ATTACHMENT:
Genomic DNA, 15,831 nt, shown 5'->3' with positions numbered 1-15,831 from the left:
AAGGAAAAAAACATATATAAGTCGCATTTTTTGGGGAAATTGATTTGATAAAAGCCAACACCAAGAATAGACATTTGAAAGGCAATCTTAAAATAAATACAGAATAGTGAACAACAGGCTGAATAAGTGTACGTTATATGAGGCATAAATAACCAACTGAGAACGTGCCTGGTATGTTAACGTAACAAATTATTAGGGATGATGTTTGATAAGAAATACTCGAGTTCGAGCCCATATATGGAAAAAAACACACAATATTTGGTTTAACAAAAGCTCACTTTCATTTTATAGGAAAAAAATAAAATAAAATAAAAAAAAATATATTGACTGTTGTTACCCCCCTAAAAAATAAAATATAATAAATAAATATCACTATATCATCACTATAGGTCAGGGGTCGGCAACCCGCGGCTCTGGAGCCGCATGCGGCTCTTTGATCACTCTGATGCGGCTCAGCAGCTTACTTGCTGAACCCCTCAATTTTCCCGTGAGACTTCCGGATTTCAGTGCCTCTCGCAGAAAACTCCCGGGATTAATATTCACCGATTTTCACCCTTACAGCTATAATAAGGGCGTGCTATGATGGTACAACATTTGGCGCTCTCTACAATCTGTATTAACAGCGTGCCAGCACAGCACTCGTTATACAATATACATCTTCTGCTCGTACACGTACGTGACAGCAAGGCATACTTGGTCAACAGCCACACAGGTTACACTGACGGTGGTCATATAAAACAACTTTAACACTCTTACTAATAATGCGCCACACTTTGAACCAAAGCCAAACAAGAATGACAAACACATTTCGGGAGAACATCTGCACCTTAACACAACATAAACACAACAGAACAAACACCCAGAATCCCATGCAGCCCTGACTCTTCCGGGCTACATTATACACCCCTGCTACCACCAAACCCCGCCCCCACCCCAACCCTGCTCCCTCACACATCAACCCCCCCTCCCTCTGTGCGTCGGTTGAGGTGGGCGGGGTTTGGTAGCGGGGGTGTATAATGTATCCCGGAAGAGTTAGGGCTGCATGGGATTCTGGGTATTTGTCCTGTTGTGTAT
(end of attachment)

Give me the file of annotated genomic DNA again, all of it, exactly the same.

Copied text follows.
Genomic DNA, 15,831 nt, shown 5'->3' with positions numbered 1-15,831 from the left:
AAGGAAAAAAACATATATAAGTCGCATTTTTTGGGGAAATTGATTTGATAAAAGCCAACACCAAGAATAGACATTTGAAAGGCAATCTTAAAATAAATACAGAATAGTGAACAACAGGCTGAATAAGTGTACGTTATATGAGGCATAAATAACCAACTGAGAACGTGCCTGGTATGTTAACGTAACAAATTATTAGGGATGATGTTTGATAAGAAATACTCGAGTTCGAGCCCATATATGGAAAAAAACACACAATATTTGGTTTAACAAAAGCTCACTTTCATTTTATAGGAAAAAAATAAAATAAAATAAAAAAAAATATATTGACTGTTGTTACCCCCCTAAAAAATAAAATATAATAAATAAATATCACTATATCATCACTATAGGTCAGGGGTCGGCAACCCGCGGCTCTGGAGCCGCATGCGGCTCTTTGATCACTCTGATGCGGCTCAGCAGCTTACTTGCTGAACCCCTCAATTTTCCCGTGAGACTTCCGGATTTCAGTGCCTCTCGCAGAAAACTCCCGGGATTAATATTCACCGATTTTCACCCTTACAGCTATAATAAGGGCGTGCTATGATGGTACAACATTTGGCGCTCTCTACAATCTGTATTAACAGCGTGCCAGCACAGCACTCGTTATACAATATACATCTTCTGCTCGTACACGTACGTGACAGCAAGGCATACTTGGTCAACAGCCACACAGGTTACACTGACGGTGGTCATATAAAACAACTTTAACACTCTTACTAATAATGCGCCACACTTTGAACCAAAGCCAAACAAGAATGACAAACACATTTCGGGAGAACATCTGCACCTTAACACAACATAAACACAACAGAACAAACACCCAGAATCCCATGCAGCCCTGACTCTTCCGGGCTACATTATACACCCCTGCTACCACCAAACCCCGCCCCCACCCCAACCCTGCTCCCTCACACATCAACCCCCCCTCCCTCTGTGCGTCGGTTGAGGTGGGCGGGGTTTGGTAGCGGGGGTGTATAATGTATCCCGGAAGAGTTAGGGCTGCATGGGATTCTGGGTATTTGTCCTGTTGTGTAT